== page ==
A Look into Big Data Applications for Law Enforcement

August 1, 2017
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Ever-growing security threats coupled with shrinking budgets are putting enormous pressure on law enforcement agencies worldwide to improve their efficiency with limited resources. This is why many of these agencies are turning to big data to help them make the most of their resources and to address all the pressing issues within their respective communities.

Before going into the power of big data analytics, it’s important to briefly understand what big data is all about.

What is Big Data?

Simply put, it is the collection and analysis of data from different sources with an aim to identify meaningful patterns present among the disparate data sets. In other words, data from different points such as sensors, cell phone, social media and the Internet are scanned together to know more about a particular person or a problem. The key aspect here is to collate different data formats, that include both structured and unstructured ones, to identify what you want.

Now that you have a basic understanding, let us explore some big data applications that are being used to improve the working of law enforcement agencies.

Law Enforcement Analytics (LEA)

Law Enforcement Analytics (LEA) are a set of systems based on the principles of big data, and are used to create actionable information for law enforcement officers. These systems combine all the existing information, establish relationships between seemingly unrelated data and present it all in a simplified format through dashboards or screens, so that it is easy for law enforcement officers to act on it. The best part – officers no longer have to connect to multiple systems to get all the information they want, and this saves valuable time and effort.

Predictive Analysis

I asked a friend who’s a business lawyer this question: How can law enforcement officers cut crimes without increasing costs?

Is it by persuading people to stop breaking the law? Or by pushing for the legislation of stiffer punishments for offenders? Or by getting more officers on board and procuring more comfortable and light UA tactical boots and uniforms? Or by procuring stronger arms and ammunitions?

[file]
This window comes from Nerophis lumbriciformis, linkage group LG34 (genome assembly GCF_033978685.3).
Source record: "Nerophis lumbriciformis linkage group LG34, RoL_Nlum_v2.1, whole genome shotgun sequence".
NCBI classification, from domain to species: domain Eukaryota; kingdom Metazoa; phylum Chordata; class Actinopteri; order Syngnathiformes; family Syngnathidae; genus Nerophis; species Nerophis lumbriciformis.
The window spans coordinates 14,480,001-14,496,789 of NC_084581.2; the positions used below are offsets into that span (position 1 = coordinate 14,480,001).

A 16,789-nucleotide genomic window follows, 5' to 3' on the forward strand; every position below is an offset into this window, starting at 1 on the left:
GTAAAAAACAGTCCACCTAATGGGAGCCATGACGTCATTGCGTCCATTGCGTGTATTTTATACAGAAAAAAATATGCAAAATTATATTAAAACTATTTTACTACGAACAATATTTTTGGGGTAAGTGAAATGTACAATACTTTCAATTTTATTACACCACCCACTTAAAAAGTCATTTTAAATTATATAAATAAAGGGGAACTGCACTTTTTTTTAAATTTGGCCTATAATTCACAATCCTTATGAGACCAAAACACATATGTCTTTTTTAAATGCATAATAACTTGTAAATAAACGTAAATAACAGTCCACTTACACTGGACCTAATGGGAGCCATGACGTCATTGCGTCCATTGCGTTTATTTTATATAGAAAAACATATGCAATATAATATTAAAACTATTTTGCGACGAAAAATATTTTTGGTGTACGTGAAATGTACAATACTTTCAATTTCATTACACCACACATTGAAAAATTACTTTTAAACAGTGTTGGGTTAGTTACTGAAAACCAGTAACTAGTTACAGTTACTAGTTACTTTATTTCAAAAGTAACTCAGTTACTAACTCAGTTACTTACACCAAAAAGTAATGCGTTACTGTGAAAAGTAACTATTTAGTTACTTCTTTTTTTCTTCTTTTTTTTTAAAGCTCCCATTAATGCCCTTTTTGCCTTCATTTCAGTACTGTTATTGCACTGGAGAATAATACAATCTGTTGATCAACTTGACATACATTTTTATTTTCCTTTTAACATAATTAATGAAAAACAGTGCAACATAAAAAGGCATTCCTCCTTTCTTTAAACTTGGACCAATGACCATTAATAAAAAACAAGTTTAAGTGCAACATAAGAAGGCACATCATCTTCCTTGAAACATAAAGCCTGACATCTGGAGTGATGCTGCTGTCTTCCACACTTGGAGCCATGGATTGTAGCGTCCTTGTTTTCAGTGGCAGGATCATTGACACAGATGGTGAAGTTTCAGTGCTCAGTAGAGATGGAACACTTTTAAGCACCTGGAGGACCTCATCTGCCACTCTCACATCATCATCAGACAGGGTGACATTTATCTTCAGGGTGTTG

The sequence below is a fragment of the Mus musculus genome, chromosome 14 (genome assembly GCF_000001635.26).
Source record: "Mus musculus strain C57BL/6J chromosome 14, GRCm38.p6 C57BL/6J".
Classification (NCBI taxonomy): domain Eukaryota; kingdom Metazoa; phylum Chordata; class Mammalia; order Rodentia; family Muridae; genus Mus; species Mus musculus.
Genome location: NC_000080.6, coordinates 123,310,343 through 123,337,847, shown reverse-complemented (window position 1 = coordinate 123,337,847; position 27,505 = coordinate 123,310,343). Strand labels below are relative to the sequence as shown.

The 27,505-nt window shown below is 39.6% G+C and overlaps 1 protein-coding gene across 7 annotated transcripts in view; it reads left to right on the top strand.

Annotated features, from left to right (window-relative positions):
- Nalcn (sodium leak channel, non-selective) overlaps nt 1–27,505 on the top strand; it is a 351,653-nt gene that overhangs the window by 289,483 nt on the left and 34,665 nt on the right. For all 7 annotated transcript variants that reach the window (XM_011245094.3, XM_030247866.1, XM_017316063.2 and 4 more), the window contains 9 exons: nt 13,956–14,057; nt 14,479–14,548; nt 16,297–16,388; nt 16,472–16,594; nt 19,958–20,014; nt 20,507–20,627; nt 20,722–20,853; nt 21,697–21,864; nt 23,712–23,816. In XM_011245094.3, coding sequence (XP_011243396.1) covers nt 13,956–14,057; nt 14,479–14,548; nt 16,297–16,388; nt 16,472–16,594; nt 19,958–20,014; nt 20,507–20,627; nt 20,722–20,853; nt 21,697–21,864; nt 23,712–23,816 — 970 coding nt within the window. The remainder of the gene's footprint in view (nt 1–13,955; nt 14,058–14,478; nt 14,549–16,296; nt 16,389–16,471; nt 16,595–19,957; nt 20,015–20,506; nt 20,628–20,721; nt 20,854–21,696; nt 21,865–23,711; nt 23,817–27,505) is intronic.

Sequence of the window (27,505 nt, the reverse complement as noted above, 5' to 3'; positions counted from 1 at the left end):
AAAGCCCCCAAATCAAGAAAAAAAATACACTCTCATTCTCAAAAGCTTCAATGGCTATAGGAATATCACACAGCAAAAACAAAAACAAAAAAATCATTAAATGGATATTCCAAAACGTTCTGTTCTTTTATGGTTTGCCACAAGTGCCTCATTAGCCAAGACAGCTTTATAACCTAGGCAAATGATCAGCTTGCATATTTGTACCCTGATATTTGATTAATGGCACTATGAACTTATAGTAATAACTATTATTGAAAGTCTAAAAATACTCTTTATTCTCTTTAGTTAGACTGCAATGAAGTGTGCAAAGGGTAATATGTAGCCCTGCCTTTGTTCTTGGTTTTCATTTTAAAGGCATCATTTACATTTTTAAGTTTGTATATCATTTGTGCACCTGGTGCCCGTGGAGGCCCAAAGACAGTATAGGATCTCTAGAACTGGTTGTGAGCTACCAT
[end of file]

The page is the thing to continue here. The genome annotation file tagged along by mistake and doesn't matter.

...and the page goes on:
“Definitely no! The way out is to just predict them ahead of time,” he said.

This is exactly what big data-based predictive analysis systems do. These systems combine data from varied sources and use complex algorithms to predict the nature and place of the next crime. This information makes it easy for officers to get to the crime scene at the right time to prevent it. Such a system saves time and cost, as agencies can avoid futile chases and still, prevent a crime.

A case in point is the PredPol software used by the Los Angeles Police Department (LAPD).  This software uses three data points, namely, place, time and nature of crime, to predict future crimes and their location. This tool has been effective, as the LAPD’s Foothill Division saw a 20 percent drop in crime rates between January 2013 to January 2014, and they even had a crime-free day on February 13, 2014.

Enforcing Regulations

Police officers spend a good part of their time checking for DUI, seat belt enforcements and car speeds with an aim to reduce the number of road accidents. Despite these efforts, the number of road accidents are on the rise because the existing officers are not enough to patrol all the highways and to check for violations.

This is why many enforcement agencies such as the Tennessee Highway Patrol (THP) turned to big data systems. A traffic accidents system created by IBM identified the correlation that exists between incidents such as DUI and crashes with external information such as location, date, time, weather conditions and other pertinent factors to predict future incidents. Based on this system, THP focused only on the areas and times that had the highest propensity for accidents, and was able to reduce car accidents, with 2014 being the lowest traffic fatality year since 1963 in this state. Such is the power of big data.

Intelligence Sharing

Traditionally, data was siloed in different departments, and any agency wanting information had to go through an elaborate process to access them. This inability to share also affected the efficiency of different agencies as they did not have the complete picture of a problem. Big data has changed all this, as data that is existing in different formats can be brought together and analyzed easily now. As a result, intelligence is more accurate and can be shared among different enforcement agencies at the click of a mouse.

While the above applications are not a substitute for the experience and intuition of law enforcement officers, they are nevertheless great tools that help them to stop crime before it happens, and also helps the agencies to make the best use of their existing resources.